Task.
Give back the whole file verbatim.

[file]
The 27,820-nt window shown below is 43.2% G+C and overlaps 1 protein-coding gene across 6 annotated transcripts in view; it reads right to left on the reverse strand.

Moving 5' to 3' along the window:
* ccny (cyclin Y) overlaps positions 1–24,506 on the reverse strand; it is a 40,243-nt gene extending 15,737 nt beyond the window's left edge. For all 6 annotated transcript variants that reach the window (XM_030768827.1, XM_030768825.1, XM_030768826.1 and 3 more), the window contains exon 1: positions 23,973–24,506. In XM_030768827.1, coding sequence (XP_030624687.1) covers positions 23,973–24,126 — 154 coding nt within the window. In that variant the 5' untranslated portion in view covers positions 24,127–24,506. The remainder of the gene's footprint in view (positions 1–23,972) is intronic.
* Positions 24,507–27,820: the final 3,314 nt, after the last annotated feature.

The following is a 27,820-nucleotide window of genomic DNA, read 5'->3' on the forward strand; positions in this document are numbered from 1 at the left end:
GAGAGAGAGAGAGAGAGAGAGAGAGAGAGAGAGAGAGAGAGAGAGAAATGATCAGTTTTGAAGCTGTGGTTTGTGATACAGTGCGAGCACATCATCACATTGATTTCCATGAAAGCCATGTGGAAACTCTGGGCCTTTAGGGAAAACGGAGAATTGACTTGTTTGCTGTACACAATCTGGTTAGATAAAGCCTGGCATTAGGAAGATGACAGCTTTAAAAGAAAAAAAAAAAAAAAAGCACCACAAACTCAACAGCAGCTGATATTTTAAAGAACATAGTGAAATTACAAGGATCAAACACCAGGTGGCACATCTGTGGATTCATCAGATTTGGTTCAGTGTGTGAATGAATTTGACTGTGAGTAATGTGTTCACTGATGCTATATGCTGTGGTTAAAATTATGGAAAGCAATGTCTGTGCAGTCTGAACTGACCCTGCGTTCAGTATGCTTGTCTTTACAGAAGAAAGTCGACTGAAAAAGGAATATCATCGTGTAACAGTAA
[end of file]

The 27,820-nt window shown below is 43.2% G+C and overlaps 1 protein-coding gene across 6 annotated transcripts in view; it reads right to left on the reverse strand.

Moving 5' to 3' along the window:
* ccny (cyclin Y) overlaps positions 1–24,506 on the reverse strand; it is a 40,243-nt gene extending 15,737 nt beyond the window's left edge. For all 6 annotated transcript variants that reach the window (XM_030768827.1, XM_030768825.1, XM_030768826.1 and 3 more), the window contains exon 1: positions 23,973–24,506. In XM_030768827.1, coding sequence (XP_030624687.1) covers positions 23,973–24,126 — 154 coding nt within the window. In that variant the 5' untranslated portion in view covers positions 24,127–24,506. The remainder of the gene's footprint in view (positions 1–23,972) is intronic.
* Positions 24,507–27,820: the final 3,314 nt, after the last annotated feature.

The following is a 27,820-nucleotide window of genomic DNA, read 5'->3' on the forward strand; positions in this document are numbered from 1 at the left end:
GAGAGAGAGAGAGAGAGAGAGAGAGAGAGAGAGAGAGAGAGAGAGAAATGATCAGTTTTGAAGCTGTGGTTTGTGATACAGTGCGAGCACATCATCACATTGATTTCCATGAAAGCCATGTGGAAACTCTGGGCCTTTAGGGAAAACGGAGAATTGACTTGTTTGCTGTACACAATCTGGTTAGATAAAGCCTGGCATTAGGAAGATGACAGCTTTAAAAGAAAAAAAAAAAAAAAAGCACCACAAACTCAACAGCAGCTGATATTTTAAAGAACATAGTGAAATTACAAGGATCAAACACCAGGTGGCACATCTGTGGATTCATCAGATTTGGTTCAGTGTGTGAATGAATTTGACTGTGAGTAATGTGTTCACTGATGCTATATGCTGTGGTTAAAATTATGGAAAGCAATGTCTGTGCAGTCTGAACTGACCCTGCGTTCAGTATGCTTGTCTTTACAGAAGAAAGTCGACTGAAAAAGGAATATCATCGTGTAACAGTAA